I am more ideological than political. I recognize that participation in the political world is necessary in order to prevent those with opposing ideologies from imposing them on me. But I do not enjoy the political game. I am much more content to talk about ideas, and I would like to trust that wording things well so that everyone can make informed decisions will lead to the right outcome. That is, in large part, my mission here at the Spherical Model.
Meanwhile, what politically minded people know is that ideology only wins if the politics win—if the movement of public opinion is handled like a well-advertised business. Not enough people are thinkers. Not enough people pay attention. Yes, it’s important that I explore the ideas and think clearly, for my own sake and for sharing with others. But that is not enough.
This is an off-election year, so I don’t feel as pressed to engage politically. But maybe that makes it a good time to explore a discomfort zone without undue pressure.
I came across a discussion of this dichotomy over the weekend. The spelling (and bio of the author, Stephen Masty) show a British or beyond-American perspective, but the conversation applies to America nevertheless. The overall piece makes a few main points:
· Progressives don’t engage in truthful ideological discussion; instead, they claim a desire to serve mankind and other untruths that sell.
· Politicians, whether they claim progressive or conservative ideologies, are about building power; that is the profit they seek in their peculiar market-view.
· Because growth of their circle of power is the goal, cutting back big government isn’t going to get done by politicians.
But the piece ended with the challenge I find I face:
Real conservatives, noble and reflective for the most part, usually debate an idea on its merits and avoid stooping to conquer. They ought to reconsider. It is not to say that conservatives should stop dissecting the misdirections and false hopes of the Progressives, but they must also engage in real-politik and expose the political agendas behind the platitudes; some groups do this already. How the bureaucracy and politicians benefit by department and function and overall, will reveal their greed for their own kinds of profit.
But exposure requires research, which is harder work than sitting in the study with Aristotle, Jefferson and even Russell Kirk. Both tasks are essential; one to provide cultural bearings and civilisational direction, the other to sell the product to a cynical multitude that is already suspicious of politicians.
It might be true, then, that we need to learn or discover ways to “sell” the truths of freedom, free enterprise, and civilization, rather than just “convey” them.
If we were to look at the last presidential election, we’d find this challenge laid out. Romney conveyed conservative ideology—always. He had done so consistently for many years before even his first run. You can’t find non-conservative ideas, unless you parse a phrase here and there during his challenging effort to convey the ideas to people who don’t understand conservative principles. The enemy portrayed him, successfully and completely untruthfully, as privileged and out of touch with real people, to build class envy against someone who knew, through experience, how to fix complicated problems—in business, in government, in volunteer organizations; combining brilliant business sense, strong use of data, and unerring integrity. Everything I knew about Romney before the election, and what I have continued to see since, is that no candidate has ever been better qualified, while also being a completely honorable individual, to be our president in our times. The difference between him and our current president is stunningly stark. [I wrote about Romney here, here, here, here, here, here, here, here, here, here, here, here, here, here, here, here, here, here, and here.]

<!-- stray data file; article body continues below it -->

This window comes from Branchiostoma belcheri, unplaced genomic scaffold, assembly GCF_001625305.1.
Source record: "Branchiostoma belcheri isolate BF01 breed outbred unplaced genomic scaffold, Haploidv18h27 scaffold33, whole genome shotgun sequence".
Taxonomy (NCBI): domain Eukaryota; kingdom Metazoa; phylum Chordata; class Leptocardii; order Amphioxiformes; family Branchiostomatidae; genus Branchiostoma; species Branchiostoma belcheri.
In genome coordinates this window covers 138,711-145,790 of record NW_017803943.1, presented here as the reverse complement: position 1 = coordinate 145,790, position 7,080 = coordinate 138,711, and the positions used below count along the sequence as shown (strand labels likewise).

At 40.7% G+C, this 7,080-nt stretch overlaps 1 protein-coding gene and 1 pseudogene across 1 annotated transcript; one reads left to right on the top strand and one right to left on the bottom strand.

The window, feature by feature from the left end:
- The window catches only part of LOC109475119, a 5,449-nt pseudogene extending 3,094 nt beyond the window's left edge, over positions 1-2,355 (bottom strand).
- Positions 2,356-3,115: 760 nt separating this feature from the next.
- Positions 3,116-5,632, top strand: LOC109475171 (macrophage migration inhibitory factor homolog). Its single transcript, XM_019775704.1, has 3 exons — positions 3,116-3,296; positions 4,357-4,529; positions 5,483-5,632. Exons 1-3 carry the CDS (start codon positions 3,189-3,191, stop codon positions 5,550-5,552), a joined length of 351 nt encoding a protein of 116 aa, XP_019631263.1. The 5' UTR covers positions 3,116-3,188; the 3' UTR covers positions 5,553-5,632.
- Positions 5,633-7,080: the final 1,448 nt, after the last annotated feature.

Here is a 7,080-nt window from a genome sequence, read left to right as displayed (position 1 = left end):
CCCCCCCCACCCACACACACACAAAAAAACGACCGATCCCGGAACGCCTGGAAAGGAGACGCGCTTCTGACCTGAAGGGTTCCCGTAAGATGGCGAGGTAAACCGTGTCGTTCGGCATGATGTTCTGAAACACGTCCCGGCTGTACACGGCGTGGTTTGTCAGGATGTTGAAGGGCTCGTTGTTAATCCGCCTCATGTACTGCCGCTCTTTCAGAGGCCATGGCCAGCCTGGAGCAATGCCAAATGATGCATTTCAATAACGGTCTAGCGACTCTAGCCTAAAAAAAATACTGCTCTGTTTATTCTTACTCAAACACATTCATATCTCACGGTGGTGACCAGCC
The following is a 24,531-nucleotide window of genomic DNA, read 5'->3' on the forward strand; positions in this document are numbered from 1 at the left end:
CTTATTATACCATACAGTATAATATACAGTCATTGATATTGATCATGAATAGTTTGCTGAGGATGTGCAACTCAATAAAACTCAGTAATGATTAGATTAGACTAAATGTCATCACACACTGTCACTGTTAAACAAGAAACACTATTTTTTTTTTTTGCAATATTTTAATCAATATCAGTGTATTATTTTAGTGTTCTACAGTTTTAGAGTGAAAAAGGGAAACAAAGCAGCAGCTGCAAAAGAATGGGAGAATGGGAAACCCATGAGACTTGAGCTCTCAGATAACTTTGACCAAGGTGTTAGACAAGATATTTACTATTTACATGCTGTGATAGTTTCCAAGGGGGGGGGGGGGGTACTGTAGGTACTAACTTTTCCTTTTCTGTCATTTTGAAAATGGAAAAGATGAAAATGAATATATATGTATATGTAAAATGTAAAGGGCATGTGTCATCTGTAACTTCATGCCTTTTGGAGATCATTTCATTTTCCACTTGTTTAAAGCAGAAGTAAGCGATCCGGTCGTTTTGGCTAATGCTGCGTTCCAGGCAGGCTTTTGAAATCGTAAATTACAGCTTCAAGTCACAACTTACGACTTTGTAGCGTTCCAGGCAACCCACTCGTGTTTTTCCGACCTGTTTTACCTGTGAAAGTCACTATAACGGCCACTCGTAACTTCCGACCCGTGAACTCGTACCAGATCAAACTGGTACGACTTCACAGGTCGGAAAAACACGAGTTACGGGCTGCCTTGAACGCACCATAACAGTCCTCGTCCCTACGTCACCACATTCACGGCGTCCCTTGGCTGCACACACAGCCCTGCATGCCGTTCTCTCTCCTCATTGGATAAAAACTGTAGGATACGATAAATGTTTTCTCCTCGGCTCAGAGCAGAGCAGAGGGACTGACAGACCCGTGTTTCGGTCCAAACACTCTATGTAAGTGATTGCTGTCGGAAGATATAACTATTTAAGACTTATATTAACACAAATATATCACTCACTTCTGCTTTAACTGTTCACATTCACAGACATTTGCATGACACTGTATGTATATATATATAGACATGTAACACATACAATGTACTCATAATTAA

But on the conservative side, he is still spoken of as the wrong candidate, because he wasn’t conservative enough—according to the arguments of only his enemies (primary opponents, followed by final election opponents) instead of actual known facts about the man.
I don’t think he ran a bad campaign. But I think there may be some truth in the assessment that honorable conservatives go into the debate assuming it’s about ideas. The enemy goes in assuming it’s about grabbing power, any and every way possible, and any means to that end are justified in their minds.
I don’t know the answer to how truth tellers can move the masses. When we look at Reagan, that is what he seemed to
|President Ronald Reagan 1981|
I don’t think you’ll find significant ideological differences between Reagan and Romney. I think in Romney you would see peace through strength as a guiding principle, and limited government as designed by the Constitution a guide for economic recovery. Both men can be described as resolute and consistent in their conservatism. But Reagan had power over the message in ways we haven’t seen since.
I don’t know why Reagan had power over the message. I believe there are many today who articulate the message well, and often with similar plainness and boldness. It is the selling of the ideas to the masses that I fail to understand.
I don’t think we’ll find a candidate more perfect than Romney was. A more experienced and better human being is unlikely to appear again in a generation. So what we will need is someone conservative enough, resolute enough, articulate enough—surrounding by an army of people who not only understand and believe in ideological truth, but also know how to connect that truth to an attention deficit public. We need honorable idea salesmen.